Most of the tools are stored as source bundles in a version control system... Not got or mercurial, not perforce or svn, not even CVS... They use a custom built version control system that is built on top of RCS, it keeps a central database of locked files (using soft and hard locks along with write protecting the files in the file system) to ensure users can't get merge conflicts by preventing other users from writing to the files at all.
Branching is heavy weight and can take the best part of a day to create a new branch and populate the history.
Gathering the tools alone to build the Dev environment to build my project takes the best part of a week.
What should be a joy come hardware refresh year becomes a curse ("Well fuck, now I loose a week spending it setting up the Dev environment on ANOTHER machine").
Needless to say, I enjoy NOT working with Java. A lot of this isn't Javas fault, but there's a lot of things that Java (specifically the Java 6 version we're stuck on) does not make easy.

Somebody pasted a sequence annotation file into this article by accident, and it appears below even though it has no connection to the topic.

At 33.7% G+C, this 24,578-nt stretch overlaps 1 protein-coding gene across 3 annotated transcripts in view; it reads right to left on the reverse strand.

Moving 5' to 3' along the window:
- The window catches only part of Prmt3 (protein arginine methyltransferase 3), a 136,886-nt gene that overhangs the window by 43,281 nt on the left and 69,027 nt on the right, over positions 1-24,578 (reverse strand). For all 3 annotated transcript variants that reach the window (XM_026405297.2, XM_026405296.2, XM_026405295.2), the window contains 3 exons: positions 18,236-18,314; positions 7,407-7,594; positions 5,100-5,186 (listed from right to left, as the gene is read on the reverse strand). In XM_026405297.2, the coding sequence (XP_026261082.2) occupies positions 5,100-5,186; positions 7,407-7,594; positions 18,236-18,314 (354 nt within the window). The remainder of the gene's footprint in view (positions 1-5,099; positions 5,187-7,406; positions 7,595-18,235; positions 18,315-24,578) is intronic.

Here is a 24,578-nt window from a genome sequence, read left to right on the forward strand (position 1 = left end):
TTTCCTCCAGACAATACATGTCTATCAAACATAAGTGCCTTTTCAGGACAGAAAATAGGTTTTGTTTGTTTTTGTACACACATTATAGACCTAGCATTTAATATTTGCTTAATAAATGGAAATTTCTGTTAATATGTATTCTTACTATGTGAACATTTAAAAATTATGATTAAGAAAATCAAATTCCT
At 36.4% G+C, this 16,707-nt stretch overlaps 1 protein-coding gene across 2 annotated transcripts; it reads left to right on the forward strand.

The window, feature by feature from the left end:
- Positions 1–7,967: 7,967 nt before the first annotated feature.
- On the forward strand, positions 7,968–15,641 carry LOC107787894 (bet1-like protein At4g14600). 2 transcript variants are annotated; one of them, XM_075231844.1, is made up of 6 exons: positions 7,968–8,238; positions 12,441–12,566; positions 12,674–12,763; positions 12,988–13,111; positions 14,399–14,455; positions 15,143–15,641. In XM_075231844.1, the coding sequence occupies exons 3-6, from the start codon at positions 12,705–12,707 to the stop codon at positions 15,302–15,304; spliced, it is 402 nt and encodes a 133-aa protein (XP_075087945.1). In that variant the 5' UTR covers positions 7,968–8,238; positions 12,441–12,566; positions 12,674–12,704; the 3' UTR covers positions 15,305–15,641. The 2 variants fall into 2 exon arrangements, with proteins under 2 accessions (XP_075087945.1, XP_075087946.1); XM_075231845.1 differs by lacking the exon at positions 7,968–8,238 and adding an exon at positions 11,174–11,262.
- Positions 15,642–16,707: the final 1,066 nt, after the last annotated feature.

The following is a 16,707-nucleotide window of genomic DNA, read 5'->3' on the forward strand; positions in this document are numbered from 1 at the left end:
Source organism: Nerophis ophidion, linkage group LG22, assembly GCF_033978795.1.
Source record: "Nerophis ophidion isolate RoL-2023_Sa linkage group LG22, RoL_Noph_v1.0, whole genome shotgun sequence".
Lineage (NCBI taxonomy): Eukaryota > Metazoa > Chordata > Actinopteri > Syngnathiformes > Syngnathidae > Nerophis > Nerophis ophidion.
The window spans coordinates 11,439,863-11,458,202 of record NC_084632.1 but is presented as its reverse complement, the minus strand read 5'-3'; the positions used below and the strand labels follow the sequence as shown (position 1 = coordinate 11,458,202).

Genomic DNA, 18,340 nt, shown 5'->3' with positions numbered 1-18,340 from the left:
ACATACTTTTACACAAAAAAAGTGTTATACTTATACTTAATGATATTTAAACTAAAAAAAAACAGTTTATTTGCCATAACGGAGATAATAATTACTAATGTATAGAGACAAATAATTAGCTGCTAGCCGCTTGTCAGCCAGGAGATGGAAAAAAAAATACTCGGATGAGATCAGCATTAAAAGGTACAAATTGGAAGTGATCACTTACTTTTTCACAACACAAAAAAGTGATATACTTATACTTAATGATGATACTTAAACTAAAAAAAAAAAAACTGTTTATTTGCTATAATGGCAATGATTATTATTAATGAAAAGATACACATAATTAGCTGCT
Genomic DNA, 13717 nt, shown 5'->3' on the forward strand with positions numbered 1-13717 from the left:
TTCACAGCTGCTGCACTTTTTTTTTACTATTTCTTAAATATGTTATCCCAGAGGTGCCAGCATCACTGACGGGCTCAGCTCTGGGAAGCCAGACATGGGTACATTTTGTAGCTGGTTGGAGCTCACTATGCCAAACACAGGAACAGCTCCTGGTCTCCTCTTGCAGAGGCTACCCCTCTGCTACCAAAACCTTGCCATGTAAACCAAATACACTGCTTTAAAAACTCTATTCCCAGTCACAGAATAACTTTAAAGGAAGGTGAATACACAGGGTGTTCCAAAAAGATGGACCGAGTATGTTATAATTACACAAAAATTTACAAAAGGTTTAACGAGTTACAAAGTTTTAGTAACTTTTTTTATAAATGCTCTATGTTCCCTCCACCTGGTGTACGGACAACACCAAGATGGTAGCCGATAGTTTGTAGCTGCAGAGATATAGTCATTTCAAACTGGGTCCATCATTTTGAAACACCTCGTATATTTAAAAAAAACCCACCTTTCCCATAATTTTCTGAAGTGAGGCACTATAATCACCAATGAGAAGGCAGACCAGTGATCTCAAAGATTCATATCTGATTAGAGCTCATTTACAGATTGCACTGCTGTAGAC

This is why I prefer to build my web apps in python or node, hell, I'd even take Lua... Just... Compiling web pages into executable Java classes, why? I mean I understand the implementation of how this happens, but why did my predecessor have to choose this? Why?2
Most successful project? - well its hard to define success?
Get paid a wage in my day-job to work on other peoples software that I know are still being used but it doesn't matter since I got paid - success!
Made a web-app for a gaming community that gets about 150 users each day. Well I don't get paid but I do use the app myself and I learned while making it - more successful?
Forked some gaming community web app that did not support the latest game updates. Updated it and hosted on github pages. It gets about 1k users per day. Quite popular but since someone else wrote most of the code I feel it shouldn't count?
Maybe one day I will make something that people use and it also makes money for me somehow.. but I hate advertising and I rarely pay for apps/software so I'm not sure if its possible?